Estrogen regulates the expression of many genes and has been correlated with differences in cardiac contraction; however the underlying mechanisms remain poorly defined. Adrenomedullin (Adm = gene; AM = protein) is a multi-functional peptide with inotropic actions. Previous studies have demonstrated that estrogen enhances the expression of Adm, suggesting a relationship between AM and estrogen in cardiac contraction during physiological and pathological states. In this study, female mice in a mouse model of genetic Adm over-expression, abbreviated as Admhi/hi, were found to express 60-times more Adm in the heart than wildtype littermates, compared to the 3-fold elevation of Adm previously reported in Admhi/hi male hearts. Thus, this study sought to further investigate any functional consequences of increased cardiac Adm expression and begin exploring the mechanisms that regulate Adm expression in an estrogen-dependent fashion. This study revealed that heart function is enhanced in Admhi/hi females, which along with Adm expression levels, was reversed following ovariectomization. Since the Admhi/hi line was generated by displacement of the 3' untranslated region (UTR), the native 3'UTR was examined for estrogen-induced microRNAs target sites to potentially explain the aberrant over-expression observed in Admhi/hi female hearts. Using a bioinformatic approach, it was determined that the mouse Adm 3'UTR contains many target sites for previously characterized estrogen-induced microRNAs. This study also determined that the novel microRNA, miR-879, is another estrogen-induced microRNA that interacts with the 3'UTR of Adm to destabilize the mRNA. Together, these studies revealed that estrogen-induced microRNAs are important for balancing cardiac Adm expression in females.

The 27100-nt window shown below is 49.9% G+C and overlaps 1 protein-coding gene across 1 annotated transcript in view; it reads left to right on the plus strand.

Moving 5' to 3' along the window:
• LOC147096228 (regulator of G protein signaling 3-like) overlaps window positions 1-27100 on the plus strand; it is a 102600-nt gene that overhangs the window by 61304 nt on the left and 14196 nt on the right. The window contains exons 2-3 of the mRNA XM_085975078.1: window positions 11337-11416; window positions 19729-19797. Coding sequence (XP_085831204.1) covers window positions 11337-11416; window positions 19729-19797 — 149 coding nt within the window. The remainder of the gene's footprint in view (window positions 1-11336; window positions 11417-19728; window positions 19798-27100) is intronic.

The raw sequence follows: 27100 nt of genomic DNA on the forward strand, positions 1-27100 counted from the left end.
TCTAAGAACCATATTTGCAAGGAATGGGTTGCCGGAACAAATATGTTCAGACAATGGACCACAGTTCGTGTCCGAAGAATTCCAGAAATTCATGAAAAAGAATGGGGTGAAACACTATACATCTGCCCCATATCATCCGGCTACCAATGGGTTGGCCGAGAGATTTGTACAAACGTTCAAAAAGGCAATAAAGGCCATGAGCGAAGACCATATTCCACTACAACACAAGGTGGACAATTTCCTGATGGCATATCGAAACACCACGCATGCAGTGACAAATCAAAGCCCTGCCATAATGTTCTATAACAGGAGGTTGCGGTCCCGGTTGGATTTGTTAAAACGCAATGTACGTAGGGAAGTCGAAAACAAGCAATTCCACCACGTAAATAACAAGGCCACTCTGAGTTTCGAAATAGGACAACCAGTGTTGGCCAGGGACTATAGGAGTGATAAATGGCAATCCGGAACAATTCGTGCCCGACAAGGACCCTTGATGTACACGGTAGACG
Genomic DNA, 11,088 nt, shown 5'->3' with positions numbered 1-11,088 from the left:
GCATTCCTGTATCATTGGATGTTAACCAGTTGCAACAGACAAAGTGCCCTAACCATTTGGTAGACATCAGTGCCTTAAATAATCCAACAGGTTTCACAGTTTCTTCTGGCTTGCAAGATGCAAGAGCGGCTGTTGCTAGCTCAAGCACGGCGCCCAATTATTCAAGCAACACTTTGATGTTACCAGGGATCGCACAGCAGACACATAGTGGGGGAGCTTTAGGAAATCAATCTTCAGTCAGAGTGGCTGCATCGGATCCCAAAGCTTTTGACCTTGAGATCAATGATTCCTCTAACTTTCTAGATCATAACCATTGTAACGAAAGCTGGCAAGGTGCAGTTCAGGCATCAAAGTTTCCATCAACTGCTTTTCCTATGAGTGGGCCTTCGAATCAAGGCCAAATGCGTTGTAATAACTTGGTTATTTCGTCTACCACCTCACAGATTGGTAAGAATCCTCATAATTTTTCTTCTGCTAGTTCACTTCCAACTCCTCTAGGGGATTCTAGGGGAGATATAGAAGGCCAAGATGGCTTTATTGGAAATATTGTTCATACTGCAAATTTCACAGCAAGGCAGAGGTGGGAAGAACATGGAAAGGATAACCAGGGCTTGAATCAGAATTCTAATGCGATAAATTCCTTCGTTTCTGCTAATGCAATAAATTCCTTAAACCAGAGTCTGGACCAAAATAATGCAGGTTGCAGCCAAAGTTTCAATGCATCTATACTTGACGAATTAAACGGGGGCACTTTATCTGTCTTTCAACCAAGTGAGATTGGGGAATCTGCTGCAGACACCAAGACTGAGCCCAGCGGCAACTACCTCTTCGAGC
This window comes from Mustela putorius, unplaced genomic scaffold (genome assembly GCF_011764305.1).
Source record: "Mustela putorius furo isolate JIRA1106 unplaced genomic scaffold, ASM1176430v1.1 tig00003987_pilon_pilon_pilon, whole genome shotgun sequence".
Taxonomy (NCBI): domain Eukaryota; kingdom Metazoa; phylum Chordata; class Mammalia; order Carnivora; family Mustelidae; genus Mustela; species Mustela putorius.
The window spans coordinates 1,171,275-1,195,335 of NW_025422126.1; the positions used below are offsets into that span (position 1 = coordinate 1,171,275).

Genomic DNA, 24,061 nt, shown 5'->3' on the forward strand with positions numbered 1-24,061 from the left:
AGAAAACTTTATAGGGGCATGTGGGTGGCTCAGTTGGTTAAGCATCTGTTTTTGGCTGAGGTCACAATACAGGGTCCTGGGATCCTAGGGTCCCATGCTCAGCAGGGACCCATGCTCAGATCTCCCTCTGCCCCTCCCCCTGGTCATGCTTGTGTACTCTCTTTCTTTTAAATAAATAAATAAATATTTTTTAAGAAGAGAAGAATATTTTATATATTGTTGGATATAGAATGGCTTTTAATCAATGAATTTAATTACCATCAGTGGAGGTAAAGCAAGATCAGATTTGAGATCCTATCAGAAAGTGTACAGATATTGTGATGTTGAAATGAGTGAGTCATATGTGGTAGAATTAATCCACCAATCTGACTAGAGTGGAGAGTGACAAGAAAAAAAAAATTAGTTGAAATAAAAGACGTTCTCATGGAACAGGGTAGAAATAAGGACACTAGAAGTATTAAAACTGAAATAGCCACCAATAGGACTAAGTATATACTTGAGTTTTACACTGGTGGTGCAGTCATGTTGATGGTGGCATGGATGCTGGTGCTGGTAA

- Copyright © 2014, American Journal of Physiology - Regulatory, Integrative and Comparative Physiology